When Vladimir Putin sent his war machine into Ukraine last February, one of the reasons he gave for the invasion was to ensure Ukraine’s neutral status and prevent its government from moving the country further towards the west. Though there is more behind this war, the Russian leader has long expressed concerns about the possibility of Ukraine seeking closer military cooperation with Nato, with an eye to eventually joining the alliance. The “special military operation” aimed to stop this in its tracks.
But ten months of bloody warfare has had the reverse effect. There is now a larger Nato military footprint in Ukraine than ever before. Military support – from medical equipment to training and advanced weaponry – has exceeded US$20 billion (£16.8 billion) from Washington alone.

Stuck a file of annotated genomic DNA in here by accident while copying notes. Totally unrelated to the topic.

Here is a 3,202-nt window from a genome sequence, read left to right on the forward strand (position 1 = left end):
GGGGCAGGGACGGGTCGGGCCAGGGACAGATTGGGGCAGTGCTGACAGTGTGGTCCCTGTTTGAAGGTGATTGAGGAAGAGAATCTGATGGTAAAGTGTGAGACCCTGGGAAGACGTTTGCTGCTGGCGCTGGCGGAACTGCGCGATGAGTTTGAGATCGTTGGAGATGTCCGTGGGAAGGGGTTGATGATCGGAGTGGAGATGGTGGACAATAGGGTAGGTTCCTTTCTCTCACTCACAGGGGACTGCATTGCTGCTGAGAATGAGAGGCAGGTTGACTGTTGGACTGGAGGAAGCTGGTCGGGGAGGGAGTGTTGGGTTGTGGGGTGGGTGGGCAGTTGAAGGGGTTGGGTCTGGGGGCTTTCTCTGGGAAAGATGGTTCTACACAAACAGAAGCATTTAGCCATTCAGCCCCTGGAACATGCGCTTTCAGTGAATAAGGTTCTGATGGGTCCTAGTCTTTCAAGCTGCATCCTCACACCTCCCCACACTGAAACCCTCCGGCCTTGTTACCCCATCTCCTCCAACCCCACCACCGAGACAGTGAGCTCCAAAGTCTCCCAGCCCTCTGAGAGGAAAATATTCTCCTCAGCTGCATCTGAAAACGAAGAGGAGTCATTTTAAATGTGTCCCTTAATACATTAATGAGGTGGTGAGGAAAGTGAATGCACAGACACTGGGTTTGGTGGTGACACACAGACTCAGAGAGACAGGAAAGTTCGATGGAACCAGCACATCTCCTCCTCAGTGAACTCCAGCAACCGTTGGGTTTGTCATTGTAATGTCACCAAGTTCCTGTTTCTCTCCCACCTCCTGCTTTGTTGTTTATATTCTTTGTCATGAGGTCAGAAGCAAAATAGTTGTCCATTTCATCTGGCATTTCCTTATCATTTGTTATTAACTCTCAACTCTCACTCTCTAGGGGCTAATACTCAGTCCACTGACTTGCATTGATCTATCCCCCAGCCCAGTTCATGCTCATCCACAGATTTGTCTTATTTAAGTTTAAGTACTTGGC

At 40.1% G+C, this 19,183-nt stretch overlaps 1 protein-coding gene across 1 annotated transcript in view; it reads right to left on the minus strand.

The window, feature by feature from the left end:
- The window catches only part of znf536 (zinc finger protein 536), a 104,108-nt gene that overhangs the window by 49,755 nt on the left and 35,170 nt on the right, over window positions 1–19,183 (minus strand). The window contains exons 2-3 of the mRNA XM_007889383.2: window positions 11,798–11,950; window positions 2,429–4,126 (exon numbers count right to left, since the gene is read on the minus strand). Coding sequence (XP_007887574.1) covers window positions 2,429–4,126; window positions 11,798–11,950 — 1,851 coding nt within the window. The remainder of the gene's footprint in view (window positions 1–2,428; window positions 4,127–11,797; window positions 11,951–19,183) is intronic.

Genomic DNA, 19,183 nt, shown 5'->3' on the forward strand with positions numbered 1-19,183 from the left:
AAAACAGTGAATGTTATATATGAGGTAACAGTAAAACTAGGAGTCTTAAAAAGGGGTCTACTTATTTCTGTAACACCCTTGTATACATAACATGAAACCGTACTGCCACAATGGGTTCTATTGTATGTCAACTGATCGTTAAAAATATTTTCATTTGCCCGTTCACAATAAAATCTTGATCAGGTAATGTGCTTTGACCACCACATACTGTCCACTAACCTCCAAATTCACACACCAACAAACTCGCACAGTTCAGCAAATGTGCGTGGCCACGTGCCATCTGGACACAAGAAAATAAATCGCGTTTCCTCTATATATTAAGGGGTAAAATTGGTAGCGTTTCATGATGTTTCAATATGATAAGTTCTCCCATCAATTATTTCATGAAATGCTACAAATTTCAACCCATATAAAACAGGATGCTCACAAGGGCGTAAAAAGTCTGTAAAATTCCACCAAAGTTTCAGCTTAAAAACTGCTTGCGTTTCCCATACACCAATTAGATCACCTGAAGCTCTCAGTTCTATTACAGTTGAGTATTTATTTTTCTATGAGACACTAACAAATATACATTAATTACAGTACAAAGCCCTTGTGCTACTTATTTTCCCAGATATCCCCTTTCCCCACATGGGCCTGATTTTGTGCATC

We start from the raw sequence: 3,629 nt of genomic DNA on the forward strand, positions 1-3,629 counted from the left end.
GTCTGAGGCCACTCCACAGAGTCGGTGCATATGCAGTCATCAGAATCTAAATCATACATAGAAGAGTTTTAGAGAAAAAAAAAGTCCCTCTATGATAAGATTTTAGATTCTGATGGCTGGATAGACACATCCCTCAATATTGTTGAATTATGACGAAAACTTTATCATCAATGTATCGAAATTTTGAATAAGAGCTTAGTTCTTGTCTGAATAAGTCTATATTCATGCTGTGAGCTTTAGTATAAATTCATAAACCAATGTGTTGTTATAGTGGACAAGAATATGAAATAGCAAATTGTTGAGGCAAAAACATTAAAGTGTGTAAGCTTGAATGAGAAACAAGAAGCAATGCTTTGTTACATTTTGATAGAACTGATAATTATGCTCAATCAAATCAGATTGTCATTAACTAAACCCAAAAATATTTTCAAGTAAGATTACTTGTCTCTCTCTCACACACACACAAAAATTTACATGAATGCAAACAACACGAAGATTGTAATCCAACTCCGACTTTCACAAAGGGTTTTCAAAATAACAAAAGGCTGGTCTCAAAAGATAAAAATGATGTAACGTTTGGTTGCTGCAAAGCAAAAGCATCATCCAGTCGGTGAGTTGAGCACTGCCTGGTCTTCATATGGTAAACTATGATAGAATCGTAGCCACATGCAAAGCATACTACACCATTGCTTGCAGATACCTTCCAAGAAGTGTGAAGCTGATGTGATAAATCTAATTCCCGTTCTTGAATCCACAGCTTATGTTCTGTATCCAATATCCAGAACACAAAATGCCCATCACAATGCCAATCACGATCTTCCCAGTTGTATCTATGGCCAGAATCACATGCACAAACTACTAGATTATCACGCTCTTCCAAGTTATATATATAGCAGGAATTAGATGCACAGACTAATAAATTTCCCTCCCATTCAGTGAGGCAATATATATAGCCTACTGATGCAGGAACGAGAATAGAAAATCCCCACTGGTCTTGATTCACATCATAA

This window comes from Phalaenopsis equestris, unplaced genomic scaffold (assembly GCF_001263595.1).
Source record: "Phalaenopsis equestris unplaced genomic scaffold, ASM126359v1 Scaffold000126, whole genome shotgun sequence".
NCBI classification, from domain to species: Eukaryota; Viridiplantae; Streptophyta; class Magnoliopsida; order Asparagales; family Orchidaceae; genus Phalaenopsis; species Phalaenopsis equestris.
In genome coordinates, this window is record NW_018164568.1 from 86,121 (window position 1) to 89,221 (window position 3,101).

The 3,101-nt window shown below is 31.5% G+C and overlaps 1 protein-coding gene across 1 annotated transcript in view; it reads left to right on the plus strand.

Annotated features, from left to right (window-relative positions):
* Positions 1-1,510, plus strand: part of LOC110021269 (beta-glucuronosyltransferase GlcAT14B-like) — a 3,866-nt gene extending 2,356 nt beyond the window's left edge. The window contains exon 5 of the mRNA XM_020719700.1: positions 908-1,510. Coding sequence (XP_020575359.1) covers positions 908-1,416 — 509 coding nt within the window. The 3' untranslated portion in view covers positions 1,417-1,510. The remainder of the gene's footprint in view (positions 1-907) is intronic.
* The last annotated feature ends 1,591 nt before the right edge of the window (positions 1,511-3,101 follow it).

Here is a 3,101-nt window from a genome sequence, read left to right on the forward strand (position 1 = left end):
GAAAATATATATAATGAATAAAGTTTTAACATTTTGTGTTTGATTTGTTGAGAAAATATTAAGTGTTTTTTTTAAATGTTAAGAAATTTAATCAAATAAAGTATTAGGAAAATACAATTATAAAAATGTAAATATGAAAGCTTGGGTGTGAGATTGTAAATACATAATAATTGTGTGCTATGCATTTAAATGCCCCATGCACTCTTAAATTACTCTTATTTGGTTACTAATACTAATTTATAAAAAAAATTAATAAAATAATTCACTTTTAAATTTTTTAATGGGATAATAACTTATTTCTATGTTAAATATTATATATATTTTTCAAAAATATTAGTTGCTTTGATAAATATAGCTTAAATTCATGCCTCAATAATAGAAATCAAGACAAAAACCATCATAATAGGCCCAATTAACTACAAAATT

This – and Russia’s inability to topple the Ukrainian government in the early days of the war – are widely accepted to be major strategic blunders by Russia. Putin overestimated the extent of Russia’s support among the Ukrainian people and underestimated the strength of Ukrainian national identity. But how has the war affected attitudes toward neutrality and Nato among ordinary Ukrainians?